Do You Have 121.5 MHz ELT Inventory?

On January 30, 2013, the Federal Communications Commission (FCC) published a proposed rule that would prohibit the certification, manufacture, importation, sale, or use of 121.5 MHz emergency locator transmitters (ELTs).  Distributors with 121.5 MHz ELTs in inventory could be adversely affected by a rule that prohibits sale or use of these units.  ASA members who think they may be affected by the proposed rule should contact the Association so that we can file comments reflecting your concerns.

ELTs are radiobeacons that are activated manually or automatically to alert search and rescue personnel that an aircraft has crashed, and to identify the location of the aircraft and any survivors. They are carried aboard most aircraft in the U.S. In the event of an aircraft accident, these devices are designed to transmit a distress signal. Currently, ELTs are required to be installed in almost all U.S.-registered civil aircraft.

The FCC originally proposed this ban in 2010 because the Cospas-Sarsat satellite system, which is an international system that relays distress alerts to search and rescue authorities, stopped monitoring the 121.5 MHz frequency in 2009 (in favor of using the 406 MHz frequency). However, many 121.5 MHz ELTs are still in use and the 121.5 MHz frequency is still monitored by other search and rescue entities.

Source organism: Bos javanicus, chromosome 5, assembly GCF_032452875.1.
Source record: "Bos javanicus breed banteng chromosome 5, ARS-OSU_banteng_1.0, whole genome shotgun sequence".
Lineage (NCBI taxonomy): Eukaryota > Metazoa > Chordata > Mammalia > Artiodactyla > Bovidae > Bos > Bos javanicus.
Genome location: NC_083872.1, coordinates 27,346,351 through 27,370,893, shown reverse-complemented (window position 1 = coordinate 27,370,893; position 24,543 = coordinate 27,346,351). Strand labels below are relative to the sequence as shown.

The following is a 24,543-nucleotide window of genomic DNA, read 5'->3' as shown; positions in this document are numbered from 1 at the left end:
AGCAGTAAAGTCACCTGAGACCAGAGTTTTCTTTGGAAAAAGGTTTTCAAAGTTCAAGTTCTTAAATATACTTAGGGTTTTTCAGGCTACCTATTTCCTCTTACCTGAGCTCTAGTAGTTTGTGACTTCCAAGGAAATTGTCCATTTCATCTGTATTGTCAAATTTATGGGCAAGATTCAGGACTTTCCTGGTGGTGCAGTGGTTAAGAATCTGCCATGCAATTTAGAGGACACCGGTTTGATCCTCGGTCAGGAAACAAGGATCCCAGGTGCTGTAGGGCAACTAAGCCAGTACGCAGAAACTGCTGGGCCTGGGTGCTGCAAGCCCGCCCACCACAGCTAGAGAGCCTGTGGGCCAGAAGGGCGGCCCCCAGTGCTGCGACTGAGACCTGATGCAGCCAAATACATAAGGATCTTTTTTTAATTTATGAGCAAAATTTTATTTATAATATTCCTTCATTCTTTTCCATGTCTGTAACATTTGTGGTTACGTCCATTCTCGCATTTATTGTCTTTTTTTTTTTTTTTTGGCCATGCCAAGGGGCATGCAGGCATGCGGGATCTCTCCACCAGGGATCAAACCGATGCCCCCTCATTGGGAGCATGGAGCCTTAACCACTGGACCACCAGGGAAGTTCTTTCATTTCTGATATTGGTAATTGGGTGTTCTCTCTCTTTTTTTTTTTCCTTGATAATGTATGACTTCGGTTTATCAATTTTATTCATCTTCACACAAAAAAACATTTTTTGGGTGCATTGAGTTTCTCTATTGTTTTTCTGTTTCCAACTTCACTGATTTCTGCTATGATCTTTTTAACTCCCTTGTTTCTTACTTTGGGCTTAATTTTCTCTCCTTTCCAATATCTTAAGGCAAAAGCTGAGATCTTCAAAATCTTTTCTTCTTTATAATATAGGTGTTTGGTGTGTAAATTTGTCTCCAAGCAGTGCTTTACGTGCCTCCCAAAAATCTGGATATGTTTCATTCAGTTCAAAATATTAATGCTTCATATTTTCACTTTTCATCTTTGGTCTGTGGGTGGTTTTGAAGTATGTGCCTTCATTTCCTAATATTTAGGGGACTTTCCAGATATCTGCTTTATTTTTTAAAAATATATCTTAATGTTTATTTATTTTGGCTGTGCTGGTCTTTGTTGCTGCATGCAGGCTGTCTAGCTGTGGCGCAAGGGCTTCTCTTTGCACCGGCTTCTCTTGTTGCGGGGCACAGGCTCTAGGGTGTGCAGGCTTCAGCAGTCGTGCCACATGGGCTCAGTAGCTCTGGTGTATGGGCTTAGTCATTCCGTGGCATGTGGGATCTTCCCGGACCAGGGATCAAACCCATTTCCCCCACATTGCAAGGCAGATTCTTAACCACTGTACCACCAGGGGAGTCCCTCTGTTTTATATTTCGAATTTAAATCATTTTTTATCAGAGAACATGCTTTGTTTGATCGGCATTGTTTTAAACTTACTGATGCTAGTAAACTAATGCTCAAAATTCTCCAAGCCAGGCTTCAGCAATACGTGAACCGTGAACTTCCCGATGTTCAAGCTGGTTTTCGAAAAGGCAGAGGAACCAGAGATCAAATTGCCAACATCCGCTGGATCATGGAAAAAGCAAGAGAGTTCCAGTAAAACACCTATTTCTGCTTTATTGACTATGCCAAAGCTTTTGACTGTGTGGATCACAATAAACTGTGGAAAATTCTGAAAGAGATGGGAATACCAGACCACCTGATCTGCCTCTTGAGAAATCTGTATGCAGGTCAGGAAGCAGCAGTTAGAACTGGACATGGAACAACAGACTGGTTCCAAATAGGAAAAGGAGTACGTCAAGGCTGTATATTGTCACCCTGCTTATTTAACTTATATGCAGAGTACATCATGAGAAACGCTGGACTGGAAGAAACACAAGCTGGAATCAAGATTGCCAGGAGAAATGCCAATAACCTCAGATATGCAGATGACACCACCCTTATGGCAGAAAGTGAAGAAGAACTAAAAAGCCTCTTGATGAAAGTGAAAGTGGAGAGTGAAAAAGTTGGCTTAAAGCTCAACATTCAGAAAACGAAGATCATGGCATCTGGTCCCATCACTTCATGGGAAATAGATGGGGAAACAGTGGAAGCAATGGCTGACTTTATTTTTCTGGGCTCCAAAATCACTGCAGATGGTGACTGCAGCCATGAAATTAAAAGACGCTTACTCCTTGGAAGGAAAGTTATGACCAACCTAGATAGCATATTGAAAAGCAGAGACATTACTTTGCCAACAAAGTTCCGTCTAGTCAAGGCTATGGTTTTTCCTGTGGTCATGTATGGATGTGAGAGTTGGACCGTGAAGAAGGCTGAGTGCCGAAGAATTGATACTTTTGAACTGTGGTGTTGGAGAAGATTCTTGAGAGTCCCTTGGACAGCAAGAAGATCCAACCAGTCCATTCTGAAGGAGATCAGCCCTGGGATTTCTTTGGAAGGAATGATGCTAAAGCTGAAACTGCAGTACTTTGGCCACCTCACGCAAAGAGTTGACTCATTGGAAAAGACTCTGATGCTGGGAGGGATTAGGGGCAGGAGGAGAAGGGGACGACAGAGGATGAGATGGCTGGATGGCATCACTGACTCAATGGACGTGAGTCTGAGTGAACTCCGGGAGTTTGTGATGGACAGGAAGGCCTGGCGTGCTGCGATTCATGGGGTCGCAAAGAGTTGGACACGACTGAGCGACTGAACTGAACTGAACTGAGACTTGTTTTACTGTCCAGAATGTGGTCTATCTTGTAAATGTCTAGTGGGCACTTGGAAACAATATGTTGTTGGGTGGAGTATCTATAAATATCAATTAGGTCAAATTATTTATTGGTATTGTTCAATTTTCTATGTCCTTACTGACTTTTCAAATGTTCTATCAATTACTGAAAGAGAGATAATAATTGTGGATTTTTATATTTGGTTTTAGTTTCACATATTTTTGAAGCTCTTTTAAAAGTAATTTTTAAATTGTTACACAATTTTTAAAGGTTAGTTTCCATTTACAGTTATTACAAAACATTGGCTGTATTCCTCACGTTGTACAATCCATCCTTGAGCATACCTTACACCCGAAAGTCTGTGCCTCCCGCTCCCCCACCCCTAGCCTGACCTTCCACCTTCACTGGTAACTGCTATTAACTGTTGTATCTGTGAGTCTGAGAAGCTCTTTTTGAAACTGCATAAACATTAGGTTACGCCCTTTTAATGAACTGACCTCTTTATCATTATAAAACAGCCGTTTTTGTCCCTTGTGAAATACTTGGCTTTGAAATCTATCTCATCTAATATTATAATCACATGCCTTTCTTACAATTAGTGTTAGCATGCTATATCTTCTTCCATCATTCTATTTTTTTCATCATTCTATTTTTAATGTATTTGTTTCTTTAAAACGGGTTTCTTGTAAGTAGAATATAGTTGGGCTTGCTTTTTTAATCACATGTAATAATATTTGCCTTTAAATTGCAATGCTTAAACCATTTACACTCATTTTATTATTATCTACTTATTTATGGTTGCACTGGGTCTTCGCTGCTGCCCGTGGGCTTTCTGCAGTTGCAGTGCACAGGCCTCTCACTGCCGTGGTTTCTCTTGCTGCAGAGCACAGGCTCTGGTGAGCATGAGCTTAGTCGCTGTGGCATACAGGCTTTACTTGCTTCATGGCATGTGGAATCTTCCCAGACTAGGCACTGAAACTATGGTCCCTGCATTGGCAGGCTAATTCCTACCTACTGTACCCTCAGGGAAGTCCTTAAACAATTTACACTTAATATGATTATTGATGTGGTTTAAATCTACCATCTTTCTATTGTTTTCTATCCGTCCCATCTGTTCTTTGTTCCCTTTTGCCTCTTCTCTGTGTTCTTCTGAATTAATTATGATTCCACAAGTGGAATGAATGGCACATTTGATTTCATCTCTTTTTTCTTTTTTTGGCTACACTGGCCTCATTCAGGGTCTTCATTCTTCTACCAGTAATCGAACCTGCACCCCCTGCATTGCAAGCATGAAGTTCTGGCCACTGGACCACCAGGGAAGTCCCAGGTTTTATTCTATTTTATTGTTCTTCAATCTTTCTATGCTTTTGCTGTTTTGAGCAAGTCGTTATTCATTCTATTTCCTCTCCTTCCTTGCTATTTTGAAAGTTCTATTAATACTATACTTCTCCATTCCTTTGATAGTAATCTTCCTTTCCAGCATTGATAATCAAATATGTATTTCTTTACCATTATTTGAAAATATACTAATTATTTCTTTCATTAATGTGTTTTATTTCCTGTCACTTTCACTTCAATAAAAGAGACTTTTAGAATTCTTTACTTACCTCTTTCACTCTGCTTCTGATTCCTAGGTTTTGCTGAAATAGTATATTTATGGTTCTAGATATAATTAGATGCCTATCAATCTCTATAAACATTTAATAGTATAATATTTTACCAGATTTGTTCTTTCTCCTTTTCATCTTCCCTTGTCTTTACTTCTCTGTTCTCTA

In response to the original proposed ban, the FAA stated that 121.5 MHz ELTs can continue to provide beneficial means of locating missing aircraft even without satellite monitoring because the frequency is still monitored by the  U.S. search and rescue community, including the Civil Air Patrol. The FAA also expressed concerns about the costs and availability of replacements for the 121.5 MHz ELTs.

In 2011, FCC issued a stay of their original ban.  Now, they are seeking information to decide whether the ban should move forward.

FCC is seeking public comment on several issues, including the costs of purchasing and installing a 406 MHz ELT to replace a 121.5 MHz ELT, the availability of 406 MHz ELTs, and whether some general aviation aircraft would be grounded due to an inability to acquire a 406 MHz ELT. FCC also seeks comment on alternatives to the proposed rule that minimize the economic impact on small entities, such as continued use of 121.5 MHz ELTs, grandfathering those currently in use, or providing an extended transition period.

Comments are due to the FCC by March 1, 2013.  They should reference WT Docket No. 01–289, FCC 13–2.

References

Proposed Rule: http://www.gpo.gov/fdsys/pkg/FR-2013-01-30/pdf/2013-01871.pdf

FCC Presentation: http://www.ntsb.gov/news/events/2012/GA_Search_Rescue/presentations/Tobias.pdf

FCC Discussion “Part 87 Third FNPRM Concerning Aviation Radio Service:” http://www.fcc.gov/document/part-87-third-fnprm-concerning-aviation-radio-service

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About Jason Dickstein
Mr. Dickstein is the President of the Washington Aviation Group, a Washington, DC-based aviation law firm. He represents several aviation trade associations, including the Aviation Suppliers Association, the Aircraft Electronics Association, the Aircraft Fleet Recycling Association and the Modification and Replacement Parts Association.

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